Here I Am to Worship
Too many nights, coming downstairs from tucking-in, facing the remains of the day makes me sigh.
Tonight I got out my camera, then got down on my knees. And as I reshelved books, I realized I was singing: “Here I am to bow down/ Here I am to worship/ Here I am to say that You’re my God…”*
Joy has three older sisters and I can’t recall my heart pausing to worship over their messes.
The night started like this. Joy fed herself cheese pizza for dinner. She’s three and half and can finger-feed herself about as well as a 12 month old. (Worship. When we brought her home we didn’t know if she would ever be able to do more than swallow milk from a bottle we held for her.)
When she finished dinner, she looked as you imagine: too messy for a washcloth. Clean-up was a sink job. Joy, who loves water, was thrilled to zoom through the kitchen, arms out like Superman flying to the sink. “Wash up! Wash up!” she squealed in excitement.
“What do we wash with?” I asked as always at the sink. Joy was too busy laughing and splashing to reply. So I answered aloud on her behalf, as I usually do, “We wash with water! Water makes things clean.”
Washed up and dried off, Joy began to “talk.” This also is typical: she responds to sensory stimulation with chatter. She has done this since she was a baby and every once in a while, a word rises up like a bubble, surfacing close enough to articulated speech that I can guess the general subject under discussion. Tonight I heard she was enamoured with “water” (it made sense) but understood nothing else.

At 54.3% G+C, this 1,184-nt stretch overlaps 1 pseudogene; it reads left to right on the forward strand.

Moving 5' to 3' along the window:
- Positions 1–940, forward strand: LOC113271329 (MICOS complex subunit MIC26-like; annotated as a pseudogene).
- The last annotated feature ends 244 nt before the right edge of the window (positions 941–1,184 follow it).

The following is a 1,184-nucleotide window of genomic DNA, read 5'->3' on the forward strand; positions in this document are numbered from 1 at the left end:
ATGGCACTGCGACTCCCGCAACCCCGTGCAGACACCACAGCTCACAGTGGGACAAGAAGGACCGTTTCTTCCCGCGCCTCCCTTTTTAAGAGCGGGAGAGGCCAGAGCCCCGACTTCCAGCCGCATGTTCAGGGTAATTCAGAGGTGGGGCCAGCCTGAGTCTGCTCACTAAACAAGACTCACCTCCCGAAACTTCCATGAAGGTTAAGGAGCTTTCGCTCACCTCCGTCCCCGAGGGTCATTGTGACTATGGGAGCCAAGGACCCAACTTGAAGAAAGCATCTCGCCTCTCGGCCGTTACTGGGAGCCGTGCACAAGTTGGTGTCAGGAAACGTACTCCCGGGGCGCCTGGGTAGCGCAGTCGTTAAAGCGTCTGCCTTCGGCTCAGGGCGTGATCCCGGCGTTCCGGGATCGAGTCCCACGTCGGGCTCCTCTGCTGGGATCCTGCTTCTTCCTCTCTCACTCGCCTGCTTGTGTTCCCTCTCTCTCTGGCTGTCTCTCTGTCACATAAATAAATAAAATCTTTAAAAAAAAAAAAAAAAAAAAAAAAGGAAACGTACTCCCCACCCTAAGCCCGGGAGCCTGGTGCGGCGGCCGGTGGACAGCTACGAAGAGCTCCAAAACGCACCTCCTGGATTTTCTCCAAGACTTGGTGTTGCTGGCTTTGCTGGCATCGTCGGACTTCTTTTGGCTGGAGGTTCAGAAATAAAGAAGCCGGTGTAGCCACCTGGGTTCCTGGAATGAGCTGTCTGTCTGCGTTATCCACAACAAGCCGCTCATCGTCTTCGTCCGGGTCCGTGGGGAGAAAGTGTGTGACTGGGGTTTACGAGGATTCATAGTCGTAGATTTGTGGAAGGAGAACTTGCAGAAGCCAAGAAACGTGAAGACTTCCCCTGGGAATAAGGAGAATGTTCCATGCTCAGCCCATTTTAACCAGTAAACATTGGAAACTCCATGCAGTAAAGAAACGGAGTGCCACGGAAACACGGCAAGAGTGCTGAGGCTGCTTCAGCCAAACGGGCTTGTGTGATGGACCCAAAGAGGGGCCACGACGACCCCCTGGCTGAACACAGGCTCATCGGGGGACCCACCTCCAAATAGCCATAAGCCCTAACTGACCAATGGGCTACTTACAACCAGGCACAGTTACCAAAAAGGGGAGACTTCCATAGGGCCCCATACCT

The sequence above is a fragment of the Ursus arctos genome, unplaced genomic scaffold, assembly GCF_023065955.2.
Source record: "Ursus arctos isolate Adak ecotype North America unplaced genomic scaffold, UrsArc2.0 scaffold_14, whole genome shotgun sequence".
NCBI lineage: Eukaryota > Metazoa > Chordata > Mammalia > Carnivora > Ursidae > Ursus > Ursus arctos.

Until half way up the stairs for pajamas, an intelligible phrase bubbled up: “…Wash it clean, clean, clean,” Joy said.
I stopped mid-stair, the phrase brushing a distant memory. As if to help out, Joy repeated, “…Wash it clean, clean, clean!”
We looked at each other. My aging brain recalled a favorite book of Faith’s when she was Joy’s age, and dredged up the refrain. “Denzo! Denzo…”
Joy interrupted me to shout out “…Give me my yam!”
Astonished, I finished, “The yam that I grew on my mother’s farm!” The yam the River Denzo swept away from the boy who took it down to the water to wash it clean, clean, clean.
Joy laughed and laughed, a special peal of delight she bestows like a crown jewel on the rare occasion one of us decodes what she’s saying. (What she’s been saying all along with great expression in deep faith that some day the obtuse people around her will “get it.”)
Which brings me back to my knees worshipping amid spilled books.
I have never read Joy that folk story from the Caribbean. But I know Joy’s PCA, K., has. And Grandma probably has, too. These faithful women come into our home each week and invest hours counting caps into a milk jug that when tipped, quacks like a duck. They name by color the butterflies on the mobile Joy loves to blow into motion. They sing “Old MacDonald,” “The Wheels on the Bus,” “Row, Row,” and the Alphabet Song, skipping random letters to let Joy fill in the blank. They cozy on the couch with Joy in their lap and read a pile of books in the order she indicates (“This one or that one?” “That one!”) as many times through (“Again!”) as she wants.
So many times through, that my daughter who can barely speak has most of the books in circulation on our main floor memorized. So many times through, that given free time with shelves full of toys she can reach, Joy chooses to hike herself across the room, pulling with her forearms, to spend the last hour before bed propped on her elbows, taking books off the shelf one by one, turning the pages, reading aloud to herself while I accomplish lesser things like dishes and bibliography.
This mess is evidence of the capacity God has granted my little one who, at three and a half, still leaves drool on every page because she’s too engrossed in the story to remember to swallow.
It is one of the secrets of raising a developmentally delayed child that only the initiated –those blessed to be given such a gift –understand. Yes, they bring you to your knees over and over again.
But sometimes it is in worship.
“…Here I am to say that You’re my God./ You’re altogether lovely, altogether worthy./ Altogether wonderful to me.”
*”Here I Am to Worship” by Tim Hughes. Kingsway Music, 2000.